The plaintiffs contend that the facts alleged in their complaints satisfy their burden - that Dr. Cuckler and AMC “consented to being sued in this MDL Court for claims of injury related to the products at issue in [the complaints]” and that venue is proper in their home states (Cmplts. ¶¶ 6 and 10). Their belated responses assert that an “abundance of evidence” shows that Dr. Cuckler and AMC consented to personal jurisdiction “in past similar cases where a motion to dismiss was filed”, and that, in so doing, they've “voluntarily and expressly” consented to jurisdiction in this court and in every plaintiff's “home state of residence (or location of surgeries performed).” Citing Insurance Corp. of Ireland, Ltd. v. Compagnie des Bauxities de Guinee, 456 U.S. 694, 704-05 (1982) (“[t]he actions of the defendant may amount to a legal submission to the jurisdiction of the court, whether voluntary or not.”). In support, they submit defendants' motions (or amended motions) to dismiss seven cases that Mr. Maglio's firm had filed in a Florida Circuit Court for forum non conveniens, defendants' memorandum in support of four of those motions, and a hearing transcript and order granting one of the motions to dismiss in Eanes v. Cuckler et al, Case No. 11-2016-CA-000617.[2]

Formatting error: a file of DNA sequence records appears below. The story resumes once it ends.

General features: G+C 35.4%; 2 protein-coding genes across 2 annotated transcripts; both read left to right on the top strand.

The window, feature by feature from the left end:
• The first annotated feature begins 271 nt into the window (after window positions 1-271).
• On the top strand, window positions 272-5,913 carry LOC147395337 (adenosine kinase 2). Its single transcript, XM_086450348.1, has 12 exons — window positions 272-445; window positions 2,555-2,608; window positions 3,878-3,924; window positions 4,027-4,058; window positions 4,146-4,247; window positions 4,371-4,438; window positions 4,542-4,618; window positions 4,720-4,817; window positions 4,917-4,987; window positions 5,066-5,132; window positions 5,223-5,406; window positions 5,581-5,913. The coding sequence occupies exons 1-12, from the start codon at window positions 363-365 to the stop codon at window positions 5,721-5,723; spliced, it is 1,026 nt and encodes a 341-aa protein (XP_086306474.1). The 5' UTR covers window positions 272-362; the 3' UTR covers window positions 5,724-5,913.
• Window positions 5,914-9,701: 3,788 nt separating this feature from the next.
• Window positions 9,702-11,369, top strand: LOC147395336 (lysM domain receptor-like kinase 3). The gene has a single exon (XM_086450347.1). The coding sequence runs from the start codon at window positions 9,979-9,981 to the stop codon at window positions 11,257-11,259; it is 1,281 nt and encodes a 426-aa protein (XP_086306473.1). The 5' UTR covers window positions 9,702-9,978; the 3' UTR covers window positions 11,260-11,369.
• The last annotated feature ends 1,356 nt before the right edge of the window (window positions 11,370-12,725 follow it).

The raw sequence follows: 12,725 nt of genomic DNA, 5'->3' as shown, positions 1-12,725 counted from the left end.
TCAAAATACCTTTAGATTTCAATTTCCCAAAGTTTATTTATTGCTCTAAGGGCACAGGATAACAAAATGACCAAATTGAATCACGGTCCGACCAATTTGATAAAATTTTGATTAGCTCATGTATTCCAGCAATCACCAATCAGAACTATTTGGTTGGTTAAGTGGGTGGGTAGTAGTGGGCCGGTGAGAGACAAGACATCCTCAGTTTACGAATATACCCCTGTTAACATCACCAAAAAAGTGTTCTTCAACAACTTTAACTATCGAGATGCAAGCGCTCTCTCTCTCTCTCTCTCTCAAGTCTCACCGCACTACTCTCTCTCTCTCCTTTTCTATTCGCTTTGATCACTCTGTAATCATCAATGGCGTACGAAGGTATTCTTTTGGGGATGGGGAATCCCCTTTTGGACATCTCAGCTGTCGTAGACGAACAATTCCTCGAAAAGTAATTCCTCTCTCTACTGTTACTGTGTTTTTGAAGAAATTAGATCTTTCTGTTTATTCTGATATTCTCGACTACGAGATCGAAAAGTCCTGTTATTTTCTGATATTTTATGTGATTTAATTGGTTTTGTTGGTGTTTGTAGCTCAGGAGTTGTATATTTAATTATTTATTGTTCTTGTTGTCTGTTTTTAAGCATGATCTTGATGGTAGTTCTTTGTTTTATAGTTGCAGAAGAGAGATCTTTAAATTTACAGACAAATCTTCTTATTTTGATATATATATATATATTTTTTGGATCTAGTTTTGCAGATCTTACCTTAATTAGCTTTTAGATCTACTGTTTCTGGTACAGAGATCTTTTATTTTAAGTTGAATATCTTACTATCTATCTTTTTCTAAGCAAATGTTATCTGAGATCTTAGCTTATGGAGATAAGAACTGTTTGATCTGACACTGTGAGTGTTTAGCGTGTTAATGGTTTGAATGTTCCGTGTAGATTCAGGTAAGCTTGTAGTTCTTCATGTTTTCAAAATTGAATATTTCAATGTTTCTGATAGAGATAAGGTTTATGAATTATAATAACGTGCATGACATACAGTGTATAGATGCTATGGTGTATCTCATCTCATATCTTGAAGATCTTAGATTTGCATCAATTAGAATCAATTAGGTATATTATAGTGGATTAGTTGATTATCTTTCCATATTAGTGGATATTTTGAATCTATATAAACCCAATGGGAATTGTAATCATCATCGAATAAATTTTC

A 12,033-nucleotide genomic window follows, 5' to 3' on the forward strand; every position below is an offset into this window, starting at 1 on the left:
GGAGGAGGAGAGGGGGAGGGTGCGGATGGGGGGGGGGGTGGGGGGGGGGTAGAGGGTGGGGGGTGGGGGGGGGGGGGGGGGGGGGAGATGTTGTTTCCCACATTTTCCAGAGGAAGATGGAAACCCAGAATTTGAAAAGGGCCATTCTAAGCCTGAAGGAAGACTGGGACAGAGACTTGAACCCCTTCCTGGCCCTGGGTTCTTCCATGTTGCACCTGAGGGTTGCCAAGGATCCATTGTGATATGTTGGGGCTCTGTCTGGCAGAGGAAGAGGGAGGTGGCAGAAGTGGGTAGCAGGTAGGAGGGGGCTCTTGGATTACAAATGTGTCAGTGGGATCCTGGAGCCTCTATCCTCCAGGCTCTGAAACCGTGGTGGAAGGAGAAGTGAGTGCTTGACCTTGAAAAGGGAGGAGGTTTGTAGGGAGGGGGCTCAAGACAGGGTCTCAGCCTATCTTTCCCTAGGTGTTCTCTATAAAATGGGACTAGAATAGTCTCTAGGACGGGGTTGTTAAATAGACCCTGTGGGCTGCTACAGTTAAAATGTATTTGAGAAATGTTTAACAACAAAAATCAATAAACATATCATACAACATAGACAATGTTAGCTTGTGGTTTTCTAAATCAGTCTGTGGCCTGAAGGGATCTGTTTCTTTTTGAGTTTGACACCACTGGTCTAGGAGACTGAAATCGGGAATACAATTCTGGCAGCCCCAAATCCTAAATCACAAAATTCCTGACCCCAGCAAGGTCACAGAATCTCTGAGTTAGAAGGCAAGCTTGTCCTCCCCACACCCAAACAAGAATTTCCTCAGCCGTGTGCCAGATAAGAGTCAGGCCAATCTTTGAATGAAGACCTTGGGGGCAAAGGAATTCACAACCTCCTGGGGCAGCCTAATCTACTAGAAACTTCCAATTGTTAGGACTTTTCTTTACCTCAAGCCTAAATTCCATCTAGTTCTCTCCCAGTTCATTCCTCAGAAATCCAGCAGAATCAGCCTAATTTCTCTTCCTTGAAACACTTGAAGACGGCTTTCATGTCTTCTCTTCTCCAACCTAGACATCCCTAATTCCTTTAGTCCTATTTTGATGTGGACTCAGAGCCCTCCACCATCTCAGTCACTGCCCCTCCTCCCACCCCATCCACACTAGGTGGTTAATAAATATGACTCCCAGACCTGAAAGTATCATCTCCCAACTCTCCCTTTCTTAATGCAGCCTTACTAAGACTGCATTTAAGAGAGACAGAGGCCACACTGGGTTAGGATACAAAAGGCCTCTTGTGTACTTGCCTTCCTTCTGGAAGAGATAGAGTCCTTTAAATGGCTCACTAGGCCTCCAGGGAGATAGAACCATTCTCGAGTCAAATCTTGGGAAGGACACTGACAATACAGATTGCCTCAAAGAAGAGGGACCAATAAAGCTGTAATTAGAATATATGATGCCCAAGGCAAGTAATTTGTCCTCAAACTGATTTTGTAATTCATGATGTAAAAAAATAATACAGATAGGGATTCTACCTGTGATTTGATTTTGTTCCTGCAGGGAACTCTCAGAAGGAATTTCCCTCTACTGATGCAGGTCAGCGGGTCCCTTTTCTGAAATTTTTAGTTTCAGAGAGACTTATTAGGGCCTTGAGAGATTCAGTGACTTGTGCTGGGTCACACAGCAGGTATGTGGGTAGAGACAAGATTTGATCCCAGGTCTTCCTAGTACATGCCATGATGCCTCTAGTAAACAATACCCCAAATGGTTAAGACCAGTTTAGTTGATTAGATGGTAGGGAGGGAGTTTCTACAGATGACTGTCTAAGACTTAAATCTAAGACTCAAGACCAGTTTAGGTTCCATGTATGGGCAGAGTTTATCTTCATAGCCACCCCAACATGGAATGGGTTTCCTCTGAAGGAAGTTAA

Those documents show that Dr. Cuckler, AMC, and the Biomet defendants consented to personal jurisdiction in the plaintiff's home state in those cases. But “[a] party's consent to jurisdiction in one case...extends to that case alone.” Klinghoffer v. S. N.C. Achille Lauro, 937 F.2d 44, 50 n.5 (2d Cir. 1991); see also Torrent Pharmaceuticals Ltd v. Daiichi Sankyo, Inc., 2016 WL 3976992, *3-4 (N.D. Ill. 2016) (a defendant's consent to a district court exercising personal jurisdiction for a first litigation does not extend to other litigations, even where there may be overlapping subject matter). The plaintiffs cites no authority to the contrary. While Biomet might have consented to personal jurisdiction in this court and other courts of proper venue, when they agreed to allow direct filing, the plaintiffs haven't presented any factual or legal basis for imputing that consent to Dr. Cuckler and AMC in these cases.

         Dr. Cuckler submitted an affidavit in support of each motion to dismiss in which he attests that:

• His primary legal residence is in Florida, and AMC is an Alabama corporation with its principal place of business in Florida.[3]
• He is the President and Director of AMC.
• From July 5, 2000 to July 1, 2008, AMC “assist[ed] Biomet, as an independent contractor, in developing the various M2a metal-on-metal hip replacement implants.”
• “Any product development work that [he] or AMC provided to Biomet related to the M2a System occurred in ...